Increase your odds of winning a debit card dispute

There are no guarantees when it comes to debit card disputes, but there are steps you can take to up your chances of success. Here are five debit card dispute tips:

1. Contact the seller

No matter what type of card you used, it’s always best to try to resolve your issues directly with the retailer or service provider first, Eaton-Cardone says. Most merchants want to keep their customers happy, she says.

2. Be reasonable

Chargebacks are meant for situations in which the merchant is in the wrong, not cases in which you simply changed your mind, says Nessa Feddis, a senior vice president with the American Bankers Association. “If you buy something and then you decide you don’t like the color, you need to take that up with the merchant,” Feddis says.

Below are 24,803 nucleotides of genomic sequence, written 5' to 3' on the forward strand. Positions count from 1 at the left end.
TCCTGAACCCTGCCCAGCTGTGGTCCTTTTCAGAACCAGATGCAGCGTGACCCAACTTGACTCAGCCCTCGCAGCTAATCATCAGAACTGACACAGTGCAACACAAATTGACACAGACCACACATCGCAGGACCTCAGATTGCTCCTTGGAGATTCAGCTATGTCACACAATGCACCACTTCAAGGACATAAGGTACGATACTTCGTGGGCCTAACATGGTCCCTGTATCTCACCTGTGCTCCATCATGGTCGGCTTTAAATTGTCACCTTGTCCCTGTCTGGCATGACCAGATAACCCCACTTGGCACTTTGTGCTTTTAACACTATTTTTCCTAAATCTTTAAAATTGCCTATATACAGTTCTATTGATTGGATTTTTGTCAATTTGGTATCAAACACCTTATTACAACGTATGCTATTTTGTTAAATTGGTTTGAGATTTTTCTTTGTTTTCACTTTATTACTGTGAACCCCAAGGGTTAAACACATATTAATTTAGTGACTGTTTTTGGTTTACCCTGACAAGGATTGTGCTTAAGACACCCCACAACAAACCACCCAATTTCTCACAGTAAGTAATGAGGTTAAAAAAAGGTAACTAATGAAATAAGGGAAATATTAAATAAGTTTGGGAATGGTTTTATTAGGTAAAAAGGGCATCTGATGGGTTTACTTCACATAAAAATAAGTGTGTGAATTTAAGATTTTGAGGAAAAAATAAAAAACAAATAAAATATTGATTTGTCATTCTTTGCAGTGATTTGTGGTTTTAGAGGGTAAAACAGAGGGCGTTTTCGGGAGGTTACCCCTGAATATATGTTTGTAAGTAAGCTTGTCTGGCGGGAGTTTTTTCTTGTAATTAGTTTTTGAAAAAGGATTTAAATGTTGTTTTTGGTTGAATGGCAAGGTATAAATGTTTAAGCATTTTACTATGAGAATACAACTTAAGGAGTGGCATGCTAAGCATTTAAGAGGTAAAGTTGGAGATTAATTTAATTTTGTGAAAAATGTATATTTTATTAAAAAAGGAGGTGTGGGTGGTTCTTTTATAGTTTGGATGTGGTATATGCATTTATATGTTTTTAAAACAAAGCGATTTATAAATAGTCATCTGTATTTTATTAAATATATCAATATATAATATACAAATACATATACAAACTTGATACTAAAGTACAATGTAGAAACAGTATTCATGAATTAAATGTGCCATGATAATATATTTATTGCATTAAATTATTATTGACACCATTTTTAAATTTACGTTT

3. Call or visit your bank

With a debit card dispute, you’ll probably need to call the customer service number for your bank or go into your local branch, Eaton-Cardone says. Contact your bank as soon as you know there’s a problem, Pommerehn says. “Speed is really important,” he says. “You want to be timely.

4. Prove your case

When you submit the dispute to your bank, you should clearly explain why you’re in the right and provide evidence to support your claims if you can. For example, you might send a receipt that shows the price was $99 when you were charged $199, a service contract, emails from the merchant promising a refund that never arrived or a photo of a faulty item. “Provide as much detail as you can,” Pommerehn says.